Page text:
If you follow his pyramid exactly, you are fairly putting the cart before the horse so to speak.
In most soils, almost all the needed nutrients are going to be present but they are bound up in compounds, it is the organisms of the microbiome that do the work of breaking out exactly what the plant calls for through the use of exudates and nano electrical signals.
Almost every plant tested for mycorrhizae have had both endo and ecto mycorrhizae around and in the root system.
With out these very important players, many of the micro nutrients would not be able to get to the parts of the plant where they are needed for proper plant functions.

While it looks neat and tidy in his diagram, he really needs some lines from each section to all the other sections since life doesn't work the way most diagrams make us believe.

My personal findings from my research are showing that every tiny part of any plant growth or defense mechanism is dependent upon all the other tiny parts happening in concert.
Building the soil is the key to being able to grow truly nutritious food plants for our consumption, if you haven't built the soil prior to planting either transplants or seeds, you are not going to be able to grow a "complete" food stuff.
Can you use fertilizers to make sure the base nutrients are present in the soil? Sure you can, but they won't go anywhere without that all important microbiome being in place.

One of the prime uses of compost teas is to get a coating of the microbiome organisms on the exterior of the plant.
If you are going to do this by using a spray on the foliage, just be sure to try and keep it off the underside of the leaves so you don't give suffocation an opportunity.
I spray the trunks of my trees, the base of all the vegetable plants and some times the fruits (like melons and gourds) this puts some organisms where they need to be without endangering the stomata of the plant leaves.
I also drench the soil around every plant with both micro nutrients and micro organisms, especially the mycorrhizae around the roots at planting time.

When it comes to the nasty critter we know as squash bugs, the massive numbers that survived the almost non existent winter last year have proven to be able to overcome the microbiome organisms I provided my own plants with this year.
My solution will be to fight them over this winter as they hibernate under the soil surface by boosting all of the microbiome I can.
Beneficial nematodes are one of the prime destroyers of these bugs when they are under the surface of the soil.

Redhawk
 
Davis Tyler
Posts: 136
Location: Southern New Hampshire (Zone 5)
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yes, I think the two of you are mostly saying the same things in different ways

The pyramid diagram necessarily reduces some of the complexity and interactions.

I think AEA works both the micronutrient and microbiome angles in parallel, and it may be that farmers starting with degraded soil first see results from the mineral sprays as the soil biology is building in the background to support in-situ mineralization.

Regarding the squash bugs, if a hard winter was capable of setting them back, they would eradicated by now in my garden as we hit -5 or -10 F every year but they just keep coming back.  I'm interested in the PSM (plant secondary metabolites) in Level 4 of his diagram, as it seems to indicate that PSM confers resistance to squash bugs and other beetles, which would be remarkable if it's true.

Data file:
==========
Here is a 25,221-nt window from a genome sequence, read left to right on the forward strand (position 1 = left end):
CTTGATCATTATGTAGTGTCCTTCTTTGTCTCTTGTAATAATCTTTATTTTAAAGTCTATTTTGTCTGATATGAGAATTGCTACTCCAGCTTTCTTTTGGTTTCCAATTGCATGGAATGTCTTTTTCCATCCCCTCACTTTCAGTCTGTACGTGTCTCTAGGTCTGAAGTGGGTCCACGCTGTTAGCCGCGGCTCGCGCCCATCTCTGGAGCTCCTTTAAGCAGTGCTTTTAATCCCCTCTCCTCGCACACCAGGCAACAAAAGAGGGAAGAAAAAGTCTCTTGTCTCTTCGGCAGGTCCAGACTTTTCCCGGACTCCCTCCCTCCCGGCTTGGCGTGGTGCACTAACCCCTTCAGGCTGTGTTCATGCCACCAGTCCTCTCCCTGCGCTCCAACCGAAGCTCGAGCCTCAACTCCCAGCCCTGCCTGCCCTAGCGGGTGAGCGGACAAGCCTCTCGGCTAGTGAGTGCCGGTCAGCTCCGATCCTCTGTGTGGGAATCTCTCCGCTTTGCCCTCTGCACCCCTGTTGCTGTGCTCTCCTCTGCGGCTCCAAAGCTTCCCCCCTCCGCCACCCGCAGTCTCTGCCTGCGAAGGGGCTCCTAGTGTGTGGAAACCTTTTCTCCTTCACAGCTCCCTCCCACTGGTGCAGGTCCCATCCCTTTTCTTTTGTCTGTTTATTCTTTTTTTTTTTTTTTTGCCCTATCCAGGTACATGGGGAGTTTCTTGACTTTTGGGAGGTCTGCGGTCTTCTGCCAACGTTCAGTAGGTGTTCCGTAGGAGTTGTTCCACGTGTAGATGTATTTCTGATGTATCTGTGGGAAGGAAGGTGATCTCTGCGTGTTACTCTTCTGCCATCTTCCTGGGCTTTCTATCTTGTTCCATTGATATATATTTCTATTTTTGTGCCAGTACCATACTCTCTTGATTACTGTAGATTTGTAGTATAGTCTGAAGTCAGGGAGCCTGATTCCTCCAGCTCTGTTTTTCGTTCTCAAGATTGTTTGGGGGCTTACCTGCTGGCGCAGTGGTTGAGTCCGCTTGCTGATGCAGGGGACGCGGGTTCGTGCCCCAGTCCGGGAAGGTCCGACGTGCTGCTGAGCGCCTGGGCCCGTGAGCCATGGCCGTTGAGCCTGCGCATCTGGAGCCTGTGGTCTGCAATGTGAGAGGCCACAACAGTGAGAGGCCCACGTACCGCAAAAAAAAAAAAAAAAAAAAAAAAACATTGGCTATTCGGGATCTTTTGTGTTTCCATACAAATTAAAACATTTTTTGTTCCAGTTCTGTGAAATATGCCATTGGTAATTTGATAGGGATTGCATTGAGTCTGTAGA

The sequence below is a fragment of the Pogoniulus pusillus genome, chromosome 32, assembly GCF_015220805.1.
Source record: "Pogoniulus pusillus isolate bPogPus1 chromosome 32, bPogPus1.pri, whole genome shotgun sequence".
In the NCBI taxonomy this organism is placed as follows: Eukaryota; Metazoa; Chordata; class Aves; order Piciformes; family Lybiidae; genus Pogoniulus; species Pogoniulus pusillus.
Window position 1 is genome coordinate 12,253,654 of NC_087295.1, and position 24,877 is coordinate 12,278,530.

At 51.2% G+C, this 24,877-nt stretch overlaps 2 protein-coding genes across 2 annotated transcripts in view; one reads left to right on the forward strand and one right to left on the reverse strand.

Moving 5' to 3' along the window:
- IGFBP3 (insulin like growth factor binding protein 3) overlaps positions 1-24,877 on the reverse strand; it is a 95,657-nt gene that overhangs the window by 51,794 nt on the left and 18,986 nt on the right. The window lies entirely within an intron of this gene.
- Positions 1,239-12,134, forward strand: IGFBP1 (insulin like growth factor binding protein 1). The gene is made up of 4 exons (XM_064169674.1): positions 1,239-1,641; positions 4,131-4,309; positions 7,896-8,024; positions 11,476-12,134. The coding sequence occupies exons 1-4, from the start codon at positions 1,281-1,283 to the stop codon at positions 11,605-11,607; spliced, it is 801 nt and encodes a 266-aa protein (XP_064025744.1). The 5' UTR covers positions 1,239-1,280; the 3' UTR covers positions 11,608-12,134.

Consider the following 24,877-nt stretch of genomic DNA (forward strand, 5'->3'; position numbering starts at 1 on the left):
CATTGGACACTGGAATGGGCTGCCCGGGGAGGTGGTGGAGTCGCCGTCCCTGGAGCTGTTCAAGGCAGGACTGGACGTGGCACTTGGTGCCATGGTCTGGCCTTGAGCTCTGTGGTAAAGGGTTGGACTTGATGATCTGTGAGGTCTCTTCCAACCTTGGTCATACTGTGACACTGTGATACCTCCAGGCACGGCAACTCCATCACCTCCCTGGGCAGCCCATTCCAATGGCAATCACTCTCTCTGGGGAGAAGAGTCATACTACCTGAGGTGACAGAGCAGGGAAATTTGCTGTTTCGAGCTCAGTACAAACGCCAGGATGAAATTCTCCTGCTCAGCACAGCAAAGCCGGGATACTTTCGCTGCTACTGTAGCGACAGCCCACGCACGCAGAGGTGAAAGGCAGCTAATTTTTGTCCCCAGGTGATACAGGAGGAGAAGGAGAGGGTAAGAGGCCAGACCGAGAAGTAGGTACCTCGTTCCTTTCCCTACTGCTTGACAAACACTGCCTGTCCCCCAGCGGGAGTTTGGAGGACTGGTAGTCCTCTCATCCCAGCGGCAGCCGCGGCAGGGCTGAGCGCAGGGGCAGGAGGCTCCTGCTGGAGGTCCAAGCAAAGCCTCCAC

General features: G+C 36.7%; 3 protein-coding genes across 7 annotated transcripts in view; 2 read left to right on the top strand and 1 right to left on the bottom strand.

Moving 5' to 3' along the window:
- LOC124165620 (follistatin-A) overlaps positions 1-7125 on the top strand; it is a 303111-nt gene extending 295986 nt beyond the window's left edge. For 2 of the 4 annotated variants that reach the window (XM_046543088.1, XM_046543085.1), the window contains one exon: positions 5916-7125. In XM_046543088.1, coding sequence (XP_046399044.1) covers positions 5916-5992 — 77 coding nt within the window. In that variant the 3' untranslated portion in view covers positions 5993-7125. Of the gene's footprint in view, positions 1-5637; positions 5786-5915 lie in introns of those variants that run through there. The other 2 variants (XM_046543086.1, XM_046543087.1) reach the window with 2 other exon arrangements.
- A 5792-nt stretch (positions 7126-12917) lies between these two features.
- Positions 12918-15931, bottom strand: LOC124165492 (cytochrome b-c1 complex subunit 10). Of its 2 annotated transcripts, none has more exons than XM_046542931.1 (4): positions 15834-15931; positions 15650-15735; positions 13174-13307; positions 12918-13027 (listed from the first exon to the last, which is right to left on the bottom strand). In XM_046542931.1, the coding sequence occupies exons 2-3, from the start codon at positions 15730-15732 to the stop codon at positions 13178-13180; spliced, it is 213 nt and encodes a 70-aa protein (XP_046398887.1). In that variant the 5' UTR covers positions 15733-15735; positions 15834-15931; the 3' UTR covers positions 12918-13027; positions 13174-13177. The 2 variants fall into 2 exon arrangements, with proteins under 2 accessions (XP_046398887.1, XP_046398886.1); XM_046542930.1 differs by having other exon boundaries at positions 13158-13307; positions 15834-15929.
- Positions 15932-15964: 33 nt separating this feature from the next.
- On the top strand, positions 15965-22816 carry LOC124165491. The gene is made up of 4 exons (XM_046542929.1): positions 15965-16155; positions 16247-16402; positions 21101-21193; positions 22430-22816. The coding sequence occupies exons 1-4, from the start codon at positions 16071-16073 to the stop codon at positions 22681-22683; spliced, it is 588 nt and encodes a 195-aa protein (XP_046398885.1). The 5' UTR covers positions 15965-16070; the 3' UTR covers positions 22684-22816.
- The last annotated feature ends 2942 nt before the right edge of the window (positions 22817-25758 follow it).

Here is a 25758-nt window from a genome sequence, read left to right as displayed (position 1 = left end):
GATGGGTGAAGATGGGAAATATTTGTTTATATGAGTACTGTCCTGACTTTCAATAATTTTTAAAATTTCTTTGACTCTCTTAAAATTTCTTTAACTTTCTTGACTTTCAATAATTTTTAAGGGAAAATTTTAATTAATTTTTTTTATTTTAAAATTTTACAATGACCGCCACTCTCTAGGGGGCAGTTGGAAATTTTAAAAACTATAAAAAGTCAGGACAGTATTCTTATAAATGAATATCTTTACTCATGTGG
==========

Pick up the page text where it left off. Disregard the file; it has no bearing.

Bryant RedHawk
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Location: Arkansas - Zone 7B/8A stoney, sandy loam soil pH 6.5
1292
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While it sounds cold enough to freeze bugs -10f really isn't all that cold to hard shelled bugs. I have found a few squash bugs in the dead of winter, with snow on the ground at a depth of 6 inches and when I dug them up while making a soil test sample, the suckers were very active and the ambient temp was right at 10 degrees f (if Arkansas ever sees true ambients of less than 0 f, many people would be frozen or near frozen).

I dug up one of my 1968 note books a while back and I had a page that described me finding some squash bugs moving under the soil while the ambient temp was -15 f.
I don't know how cold it would have to be for these critters to at least slow down. I treat all our squash and cucumber plants with DE, both all over the plant and all over the soil surrounding them.
This season I lost the battle, until I started using a tip from permies, Now I have a heavy duty Stanley shop vac that I can put soapy water in to drown every one of those critters I can suck up, including nymphs.
This year I sucked up 5 gal. of them including the mulch they tried to hide from me in. After that, we only found around a dozen of the critters, so I am hoping I can get them all next spring when they come out of hiding.

Redhawk
 
Davis Tyler
Posts: 136
Location: Southern New Hampshire (Zone 5)
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I have tried wood ash on and around my plants without success, but haven't tried diatomaceous earth.  I'll put that on the list for next season.

Good tip on the vacuum.  I would have to find a battery-powered version, as I don't have electricity at my garden plot
 
Bryant RedHawk
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Location: Arkansas - Zone 7B/8A stoney, sandy loam soil pH 6.5
1292
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Davis, try looking at Home Depot and Lowe's for battery powered shop vacuums I know DeWalt, Milwaukee and Ridgid all have 2 gal. models on the market.